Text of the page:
If you want feedback, not just talk, but concrete ideas on how to achieve this, here are a few:


  1. Incentivize the best and the brightest teachers to come to the reservations and teach. This means, in part, going to the state universities, like Black Hills State where so many teachers are graduating, and to recruit top students. We are going to have to pay them. Quality talent costs money. Give more aggressive pay increases for good, veteran teachers who stick around. Also, offer them professional development opportunities like attending conferences, and opportunities to quickly advance into leadership positions. Give them tax breaks and federal student loan forgiveness after two years of teaching on the reservation.


  1. Give teachers the training to be culturally responsive. Culturally responsive teaching is using the cultural knowledge, prior experiences, and performance styles of diverse students to make learning more appropriate and effective for them; it teaches to and through the strengths of these students.


  1. State universities should insert at least one class in the education major’s curriculum that specifically trains teachers to work on reservations. Indian Education classes exist in state universities and should continue to exist regardless, but these new classes should go beyond that and be geared specifically for teachers to work on reservations.


  1. Create and develop a program aimed at training Indian teachers. State universities should partner with tribal colleges to train Lakota teachers and develop a pipeline to ensure that these teachers are highly qualified and have the resources they need for success. Fewer than 10 percent of native adults have a bachelor’s degree, so in order to be eligible to teach, or become a teacher’s aide, a better partnership needs to develop.


  1. Create a database to share resources. Any district that has had success with teaching Indian students should share their resources and a database should be created to share rigorous, yet culturally responsive materials.


  1. Create an advertising campaign aimed at getting young, talented teachers to start their careers on the reservation. Teachers need to know about the shortages and opportunities. Subsidized housing exists and they may not even know about it.


Governor Daugaard took a positive step last year by creating the Indian Advisory Education Council, and initiatives like GEAR UP have helped, which starting in 2011, awarded $3.4 million in federal grant money per year to reservation schools for seven years to help increase the rate of high school graduation and participation in postsecondary education.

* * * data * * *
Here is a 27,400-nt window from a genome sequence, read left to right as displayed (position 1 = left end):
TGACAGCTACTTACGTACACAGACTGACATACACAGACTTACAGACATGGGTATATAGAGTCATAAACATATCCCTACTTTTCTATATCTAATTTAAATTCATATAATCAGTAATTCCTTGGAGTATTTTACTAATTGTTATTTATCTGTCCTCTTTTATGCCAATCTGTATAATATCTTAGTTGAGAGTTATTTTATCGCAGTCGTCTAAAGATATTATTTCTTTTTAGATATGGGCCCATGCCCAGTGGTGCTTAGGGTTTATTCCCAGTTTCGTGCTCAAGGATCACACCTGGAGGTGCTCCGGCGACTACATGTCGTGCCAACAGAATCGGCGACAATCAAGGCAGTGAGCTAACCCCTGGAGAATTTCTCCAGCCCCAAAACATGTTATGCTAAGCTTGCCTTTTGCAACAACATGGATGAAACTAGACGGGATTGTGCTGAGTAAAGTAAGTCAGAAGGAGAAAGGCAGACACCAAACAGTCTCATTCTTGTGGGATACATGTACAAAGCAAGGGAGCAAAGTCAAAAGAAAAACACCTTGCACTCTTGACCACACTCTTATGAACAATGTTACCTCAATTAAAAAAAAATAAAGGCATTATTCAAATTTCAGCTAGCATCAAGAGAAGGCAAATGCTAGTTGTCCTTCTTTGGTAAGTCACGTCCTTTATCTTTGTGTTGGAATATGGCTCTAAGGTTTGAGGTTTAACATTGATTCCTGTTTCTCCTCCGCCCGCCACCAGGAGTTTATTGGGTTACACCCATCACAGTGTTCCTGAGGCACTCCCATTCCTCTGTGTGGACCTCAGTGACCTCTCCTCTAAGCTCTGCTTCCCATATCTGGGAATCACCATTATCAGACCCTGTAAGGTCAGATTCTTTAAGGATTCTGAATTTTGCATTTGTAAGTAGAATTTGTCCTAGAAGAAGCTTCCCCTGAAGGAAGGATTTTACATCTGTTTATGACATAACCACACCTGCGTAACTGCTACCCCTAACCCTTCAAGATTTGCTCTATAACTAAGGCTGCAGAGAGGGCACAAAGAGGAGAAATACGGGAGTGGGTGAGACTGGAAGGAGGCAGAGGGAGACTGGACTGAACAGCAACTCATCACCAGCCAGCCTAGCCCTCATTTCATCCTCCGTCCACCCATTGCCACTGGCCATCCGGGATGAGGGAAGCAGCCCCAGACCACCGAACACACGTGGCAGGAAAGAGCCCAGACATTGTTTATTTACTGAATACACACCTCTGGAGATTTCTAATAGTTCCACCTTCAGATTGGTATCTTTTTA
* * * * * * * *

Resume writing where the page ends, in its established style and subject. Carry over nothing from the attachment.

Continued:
But, like it or not, teacher pay is a measuring stick for how low public education falls on the scale of state priorities. As has been well publicized, South Dakota teachers are the lowest paid in the nation.


Study after study proves higher pay will attract and keep better teachers. Politicians who vote to cut education budgets fully understand this. It’s a matter of priorities. When Governor Daugaard says, “the task force needs to seek ways to sustain high student achievement, along with a workforce of great teachers, under an efficient and equitable funding system” it’s contradictory. The hard data that the Governor wants clearly supports policies that to attract and keep quality teachers, we have to pay them. Paying teachers the lowest wages in the country certainly won’t attract better, but it will lead to more inefficiencies, and the achievement gap will continue to widen.


Whether it is the success stories like Rose’s, or the hard data coupled with the immense challenges, education on the reservation needs to become more of a priority in South Dakota. These students need consistency, K-12, with highly qualified professionals educating them all along the way.


There are literally hundreds of students that can go a myriad of different directions. Graduation rates can go up, and many students can be college ready, like Rosie, but it will take implementing concrete initiatives and making public education on the reservation a serious priority. Only then will we begin to see real improvement.


The student’s name and some details in this article were changed to protect privacy.

By Jake Nordbye, Guest Blogger